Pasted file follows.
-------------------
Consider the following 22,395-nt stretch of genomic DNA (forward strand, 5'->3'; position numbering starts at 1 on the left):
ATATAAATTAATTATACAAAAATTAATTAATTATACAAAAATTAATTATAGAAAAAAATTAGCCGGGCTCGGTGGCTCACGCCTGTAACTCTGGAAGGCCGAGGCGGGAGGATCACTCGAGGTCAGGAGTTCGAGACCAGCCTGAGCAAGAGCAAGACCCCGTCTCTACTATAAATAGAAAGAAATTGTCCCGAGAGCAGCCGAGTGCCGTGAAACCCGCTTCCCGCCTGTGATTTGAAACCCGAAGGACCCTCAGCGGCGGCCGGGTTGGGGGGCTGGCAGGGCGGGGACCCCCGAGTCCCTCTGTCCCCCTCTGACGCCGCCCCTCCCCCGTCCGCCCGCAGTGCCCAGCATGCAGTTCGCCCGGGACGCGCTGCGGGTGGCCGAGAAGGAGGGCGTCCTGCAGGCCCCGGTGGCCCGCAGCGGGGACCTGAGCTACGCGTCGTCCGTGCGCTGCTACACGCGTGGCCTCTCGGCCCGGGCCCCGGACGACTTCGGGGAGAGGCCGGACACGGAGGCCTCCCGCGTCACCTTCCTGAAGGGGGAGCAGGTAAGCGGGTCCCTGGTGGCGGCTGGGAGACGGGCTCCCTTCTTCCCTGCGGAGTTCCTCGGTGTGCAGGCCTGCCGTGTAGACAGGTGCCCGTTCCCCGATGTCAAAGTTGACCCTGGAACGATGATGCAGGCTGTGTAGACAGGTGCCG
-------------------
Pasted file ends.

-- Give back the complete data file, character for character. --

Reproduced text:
Consider the following 22,395-nt stretch of genomic DNA (forward strand, 5'->3'; position numbering starts at 1 on the left):
ATATAAATTAATTATACAAAAATTAATTAATTATACAAAAATTAATTATAGAAAAAAATTAGCCGGGCTCGGTGGCTCACGCCTGTAACTCTGGAAGGCCGAGGCGGGAGGATCACTCGAGGTCAGGAGTTCGAGACCAGCCTGAGCAAGAGCAAGACCCCGTCTCTACTATAAATAGAAAGAAATTGTCCCGAGAGCAGCCGAGTGCCGTGAAACCCGCTTCCCGCCTGTGATTTGAAACCCGAAGGACCCTCAGCGGCGGCCGGGTTGGGGGGCTGGCAGGGCGGGGACCCCCGAGTCCCTCTGTCCCCCTCTGACGCCGCCCCTCCCCCGTCCGCCCGCAGTGCCCAGCATGCAGTTCGCCCGGGACGCGCTGCGGGTGGCCGAGAAGGAGGGCGTCCTGCAGGCCCCGGTGGCCCGCAGCGGGGACCTGAGCTACGCGTCGTCCGTGCGCTGCTACACGCGTGGCCTCTCGGCCCGGGCCCCGGACGACTTCGGGGAGAGGCCGGACACGGAGGCCTCCCGCGTCACCTTCCTGAAGGGGGAGCAGGTAAGCGGGTCCCTGGTGGCGGCTGGGAGACGGGCTCCCTTCTTCCCTGCGGAGTTCCTCGGTGTGCAGGCCTGCCGTGTAGACAGGTGCCCGTTCCCCGATGTCAAAGTTGACCCTGGAACGATGATGCAGGCTGTGTAGACAGGTGCCG